The different types of ‘Handmade’ soap.

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There are many types of soap out there that claim the label ‘handmade’, but are they all the same, and how can you tell the difference? Many people have assumed that they are the same, and been disappointed when the ‘handmade’ soap they have bought doesn’t live up to their expectations, or is not as good as other handmade soaps they’ve used in the past. What you will find on closer inspection, is that there are different values of ‘handmade,’ depending on how strictly the soap-maker/seller sticks to the definition of ‘handmade’. In fact, if you look into the chemistry of it, you find that some products sold as handmade soap do not even qualify as ‘soap’. Here is a list of the different types of soap you might come across, that may be labelled as ‘handmade’.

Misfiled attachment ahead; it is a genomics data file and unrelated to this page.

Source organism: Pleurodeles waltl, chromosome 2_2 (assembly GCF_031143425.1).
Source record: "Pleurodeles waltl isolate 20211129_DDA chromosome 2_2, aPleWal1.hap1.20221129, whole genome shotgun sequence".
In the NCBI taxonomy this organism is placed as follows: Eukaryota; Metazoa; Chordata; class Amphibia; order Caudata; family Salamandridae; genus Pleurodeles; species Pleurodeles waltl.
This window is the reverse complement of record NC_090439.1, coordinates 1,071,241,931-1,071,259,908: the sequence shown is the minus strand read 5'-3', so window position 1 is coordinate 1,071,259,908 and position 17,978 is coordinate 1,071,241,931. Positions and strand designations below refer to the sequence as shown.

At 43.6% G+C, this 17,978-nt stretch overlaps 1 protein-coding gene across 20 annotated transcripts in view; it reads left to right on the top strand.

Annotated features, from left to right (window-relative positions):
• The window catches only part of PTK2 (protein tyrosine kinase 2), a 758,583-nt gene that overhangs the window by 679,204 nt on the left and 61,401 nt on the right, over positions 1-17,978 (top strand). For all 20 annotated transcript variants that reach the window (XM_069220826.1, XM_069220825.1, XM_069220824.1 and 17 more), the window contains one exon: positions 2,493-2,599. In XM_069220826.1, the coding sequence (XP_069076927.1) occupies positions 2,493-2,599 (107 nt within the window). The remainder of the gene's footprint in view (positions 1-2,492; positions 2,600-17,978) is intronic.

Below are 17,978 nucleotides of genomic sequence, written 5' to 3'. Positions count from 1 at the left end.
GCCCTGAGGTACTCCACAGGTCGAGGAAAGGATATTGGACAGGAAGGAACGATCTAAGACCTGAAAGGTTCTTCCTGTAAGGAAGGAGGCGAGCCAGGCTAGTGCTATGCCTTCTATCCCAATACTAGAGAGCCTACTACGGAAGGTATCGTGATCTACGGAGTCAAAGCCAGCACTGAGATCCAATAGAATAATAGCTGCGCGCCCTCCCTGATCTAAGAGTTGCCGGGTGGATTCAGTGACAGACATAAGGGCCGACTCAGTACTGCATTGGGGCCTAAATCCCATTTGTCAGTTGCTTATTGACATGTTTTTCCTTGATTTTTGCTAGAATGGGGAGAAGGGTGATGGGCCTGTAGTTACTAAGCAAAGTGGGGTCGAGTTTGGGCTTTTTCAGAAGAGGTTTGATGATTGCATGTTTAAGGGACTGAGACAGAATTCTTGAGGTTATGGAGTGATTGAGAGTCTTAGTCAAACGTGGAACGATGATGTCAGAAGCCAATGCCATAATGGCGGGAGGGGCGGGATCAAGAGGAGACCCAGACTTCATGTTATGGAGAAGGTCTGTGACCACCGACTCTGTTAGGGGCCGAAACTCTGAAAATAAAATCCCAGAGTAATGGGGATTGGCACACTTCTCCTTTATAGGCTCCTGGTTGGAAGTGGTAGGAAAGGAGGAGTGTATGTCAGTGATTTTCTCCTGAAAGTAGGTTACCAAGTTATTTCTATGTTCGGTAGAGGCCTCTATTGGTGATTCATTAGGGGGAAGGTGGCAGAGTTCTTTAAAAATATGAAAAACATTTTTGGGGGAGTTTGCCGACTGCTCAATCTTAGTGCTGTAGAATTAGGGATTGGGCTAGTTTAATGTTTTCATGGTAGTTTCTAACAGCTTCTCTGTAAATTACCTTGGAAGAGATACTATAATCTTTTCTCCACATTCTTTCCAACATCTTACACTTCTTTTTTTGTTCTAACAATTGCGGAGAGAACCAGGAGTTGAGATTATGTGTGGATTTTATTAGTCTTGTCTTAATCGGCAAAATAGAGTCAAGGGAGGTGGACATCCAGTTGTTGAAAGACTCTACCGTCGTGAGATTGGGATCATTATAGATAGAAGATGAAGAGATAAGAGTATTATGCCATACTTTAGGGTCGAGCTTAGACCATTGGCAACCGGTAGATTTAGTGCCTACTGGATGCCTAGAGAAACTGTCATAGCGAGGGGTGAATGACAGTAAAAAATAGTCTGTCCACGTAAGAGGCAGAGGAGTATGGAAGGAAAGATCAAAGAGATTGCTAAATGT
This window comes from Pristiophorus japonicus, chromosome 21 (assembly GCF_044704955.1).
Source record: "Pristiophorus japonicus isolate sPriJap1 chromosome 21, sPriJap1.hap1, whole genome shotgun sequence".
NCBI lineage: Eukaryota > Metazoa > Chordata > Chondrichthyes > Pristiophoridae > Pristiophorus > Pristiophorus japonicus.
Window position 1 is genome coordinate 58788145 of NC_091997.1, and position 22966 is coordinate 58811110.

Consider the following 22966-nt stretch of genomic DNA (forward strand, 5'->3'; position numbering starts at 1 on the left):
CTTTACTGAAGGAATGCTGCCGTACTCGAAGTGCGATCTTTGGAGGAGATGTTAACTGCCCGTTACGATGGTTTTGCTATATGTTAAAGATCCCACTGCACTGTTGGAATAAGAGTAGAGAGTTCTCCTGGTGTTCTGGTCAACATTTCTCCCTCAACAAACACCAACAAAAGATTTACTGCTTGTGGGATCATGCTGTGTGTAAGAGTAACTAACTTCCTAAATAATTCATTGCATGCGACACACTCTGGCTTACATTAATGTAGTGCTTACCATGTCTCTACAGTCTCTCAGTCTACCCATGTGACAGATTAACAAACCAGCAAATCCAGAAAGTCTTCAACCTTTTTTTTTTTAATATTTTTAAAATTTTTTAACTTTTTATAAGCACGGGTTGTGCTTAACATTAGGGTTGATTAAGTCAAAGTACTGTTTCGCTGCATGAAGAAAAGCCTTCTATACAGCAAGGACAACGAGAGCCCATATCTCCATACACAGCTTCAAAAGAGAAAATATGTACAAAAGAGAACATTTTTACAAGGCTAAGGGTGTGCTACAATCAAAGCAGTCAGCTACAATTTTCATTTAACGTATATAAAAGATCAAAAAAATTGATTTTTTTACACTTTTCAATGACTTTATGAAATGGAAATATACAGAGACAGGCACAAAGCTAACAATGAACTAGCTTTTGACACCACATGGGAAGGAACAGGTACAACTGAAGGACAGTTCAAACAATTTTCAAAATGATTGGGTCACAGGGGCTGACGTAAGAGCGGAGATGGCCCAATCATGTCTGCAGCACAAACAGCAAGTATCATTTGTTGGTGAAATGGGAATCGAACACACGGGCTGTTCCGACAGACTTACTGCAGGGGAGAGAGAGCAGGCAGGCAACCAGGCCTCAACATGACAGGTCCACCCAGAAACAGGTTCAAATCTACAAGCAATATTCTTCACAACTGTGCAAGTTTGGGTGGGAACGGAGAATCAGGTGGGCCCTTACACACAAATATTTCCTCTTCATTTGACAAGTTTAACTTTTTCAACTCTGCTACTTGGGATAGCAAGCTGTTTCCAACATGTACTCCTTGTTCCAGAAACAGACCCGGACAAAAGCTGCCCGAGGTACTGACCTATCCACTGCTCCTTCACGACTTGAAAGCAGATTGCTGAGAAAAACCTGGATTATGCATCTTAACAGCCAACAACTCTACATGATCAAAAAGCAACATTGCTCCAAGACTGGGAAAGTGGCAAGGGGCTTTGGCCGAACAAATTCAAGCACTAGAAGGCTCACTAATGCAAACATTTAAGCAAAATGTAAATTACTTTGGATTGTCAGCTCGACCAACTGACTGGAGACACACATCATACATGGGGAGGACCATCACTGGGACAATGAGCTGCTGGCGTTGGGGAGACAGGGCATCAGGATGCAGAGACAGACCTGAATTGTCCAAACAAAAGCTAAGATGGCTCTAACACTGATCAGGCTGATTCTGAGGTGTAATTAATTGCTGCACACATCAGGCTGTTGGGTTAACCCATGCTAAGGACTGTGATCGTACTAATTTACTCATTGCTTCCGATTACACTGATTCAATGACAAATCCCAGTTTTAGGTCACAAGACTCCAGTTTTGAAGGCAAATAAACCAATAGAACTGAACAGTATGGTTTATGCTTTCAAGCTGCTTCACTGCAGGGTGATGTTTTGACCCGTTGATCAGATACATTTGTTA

What exactly is ‘soap’? According to the Compendium of Chemical Terminology, a soap is the salt of a fatty acid, or to be more precise, the alkali metal salt of an ester. True soap, we can thus state, is formed by the reaction of naturally occurring fats or oils with a strong alkali solution. These oils can be anything such as coconut oil, tallow or sunflower oil, for example, while the ‘strong alkali solution’ is usually called ‘lye’ made by dissolving a strong alkali such as sodium hydroxide or potassium hydroxide in water. The process by which oils and fats are converted to soap is called saponification.

Cold Process